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AAAS Program Gives Scientists a Nose for News
"Get it right. Get it first. Get the reader."
Washington Post Editor Nils Bruzelius offered the AAAS Mass Media Fellows these words to live by this summer, as they try their hands as science journalists.
During a three-day orientation in early June, Bruzelius and several other veterans of print, radio, and television science journalism gave a roomful of young scientists their first taste of the work they'd be doing for 10 weeks at news outlets across the country.
"I was very excited....I felt like the adrenalin was really there, and that I was really able to absorb a lot," said Lisa Lucio Gough, a cell and developmental biologist at the University of California, Davis, who will be working at the Richmond Times Dispatch this fall.
Each year, AAAS places 20 to 30 university science students or post-doctoral researchers in mass media organizations nationwide. Now in its 28th year, this highly competitive program helps high-quality science news reach the public, while strengthening connections between scientists and journalists.
"This group is learning to communicate to a different audience, which is a skill they'll use no matter whether they go back to academia or continue in mass media," said Judy Kass, Project Director for Education and Human Resources at AAAS.
While prior experience as a scientist can be an asset for a science writer (around half of the Fellows typically continue working in journalism), it can also offer some challenges.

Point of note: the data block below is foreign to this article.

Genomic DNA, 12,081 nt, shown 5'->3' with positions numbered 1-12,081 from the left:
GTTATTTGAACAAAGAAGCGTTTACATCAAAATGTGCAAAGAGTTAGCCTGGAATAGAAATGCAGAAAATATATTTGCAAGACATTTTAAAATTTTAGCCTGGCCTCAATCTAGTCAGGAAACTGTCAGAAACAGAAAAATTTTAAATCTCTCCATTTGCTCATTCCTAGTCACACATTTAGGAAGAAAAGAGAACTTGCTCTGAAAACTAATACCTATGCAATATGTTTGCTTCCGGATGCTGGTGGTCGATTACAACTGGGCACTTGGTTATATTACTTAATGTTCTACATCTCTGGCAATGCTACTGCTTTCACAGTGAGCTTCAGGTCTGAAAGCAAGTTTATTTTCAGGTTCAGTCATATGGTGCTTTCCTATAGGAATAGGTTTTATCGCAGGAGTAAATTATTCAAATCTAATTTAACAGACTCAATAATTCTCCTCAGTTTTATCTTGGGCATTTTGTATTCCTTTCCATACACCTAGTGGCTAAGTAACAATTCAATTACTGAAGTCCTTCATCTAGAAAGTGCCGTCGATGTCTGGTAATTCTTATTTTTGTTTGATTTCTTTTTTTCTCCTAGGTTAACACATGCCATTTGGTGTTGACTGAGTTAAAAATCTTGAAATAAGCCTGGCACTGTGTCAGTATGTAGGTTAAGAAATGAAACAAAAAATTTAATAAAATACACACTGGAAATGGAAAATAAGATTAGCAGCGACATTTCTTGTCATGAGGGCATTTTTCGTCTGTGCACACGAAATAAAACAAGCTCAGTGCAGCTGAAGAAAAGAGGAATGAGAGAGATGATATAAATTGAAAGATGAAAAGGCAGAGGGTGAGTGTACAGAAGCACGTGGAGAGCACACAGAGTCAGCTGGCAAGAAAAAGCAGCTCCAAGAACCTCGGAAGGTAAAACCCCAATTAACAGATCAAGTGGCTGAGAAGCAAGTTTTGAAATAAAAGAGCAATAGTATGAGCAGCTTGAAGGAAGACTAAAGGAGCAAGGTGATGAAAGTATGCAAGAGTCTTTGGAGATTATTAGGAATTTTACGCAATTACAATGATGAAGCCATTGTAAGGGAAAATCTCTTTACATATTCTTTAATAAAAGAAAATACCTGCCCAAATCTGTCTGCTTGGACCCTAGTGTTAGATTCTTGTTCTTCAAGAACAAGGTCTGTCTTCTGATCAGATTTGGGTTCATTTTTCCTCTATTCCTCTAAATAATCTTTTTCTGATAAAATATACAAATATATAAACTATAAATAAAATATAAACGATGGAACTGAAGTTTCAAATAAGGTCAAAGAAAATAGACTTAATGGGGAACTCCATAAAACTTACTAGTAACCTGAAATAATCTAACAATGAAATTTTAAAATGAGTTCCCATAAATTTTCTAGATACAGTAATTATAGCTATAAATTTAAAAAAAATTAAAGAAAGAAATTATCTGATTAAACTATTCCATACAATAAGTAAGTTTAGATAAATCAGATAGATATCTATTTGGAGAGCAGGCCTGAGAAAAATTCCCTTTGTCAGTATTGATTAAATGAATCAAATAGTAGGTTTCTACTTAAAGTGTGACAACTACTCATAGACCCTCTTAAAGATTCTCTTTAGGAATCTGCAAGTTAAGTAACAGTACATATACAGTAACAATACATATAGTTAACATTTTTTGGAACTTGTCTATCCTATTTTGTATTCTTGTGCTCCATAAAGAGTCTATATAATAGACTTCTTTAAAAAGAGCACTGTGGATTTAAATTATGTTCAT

"Having the background knowledge certainly works for you, as a writer. The danger is the more you know, the harder it is to translate," Bruzelius told News & Notes.
Both Gough and Angela Vierling, a Ph.D. candidate in mathematics who is working at the St. Louis Post-Dispatch, agreed that they'll probably need a different working style than they use in the lab.
"I find myself always wanting to be perfect, and a little bit obsessive, and I think those are traits that run across scientists...." said Gough. "When I write I'm always wondering if there's a better way to write that, but at a newspaper, you may not be able to work that way when you're under deadline."
"I think one challenge will be to roll with the punches," said Vierling. "I feel like when you're in science, you're in a pretty controlled environment. You know what you're looking for, what you want, and there are set procedures for getting that."
"I don't think it works that way in the media. Anything can happen at any time, and you have to be flexible enough to take the opportunities as they come," she added.
In their workshops, Bruzelius and his colleagues covered topics such as how to structure a news story, how to interview sources, and how to pitch a story to an editor.
"What they really need to hear is some nuts and bolts. That makes them feel more comfortable going into these new environments," said Kass.
Bruzelius also noted that the Fellows will need to navigate in unfamiliar territory. "Never be afraid to ask dumb questions...." he said. "I've found that dumb questions can in fact be the important ones. And I've never had anyone say, 'Now, that's a dumb question.' "
22 July 2003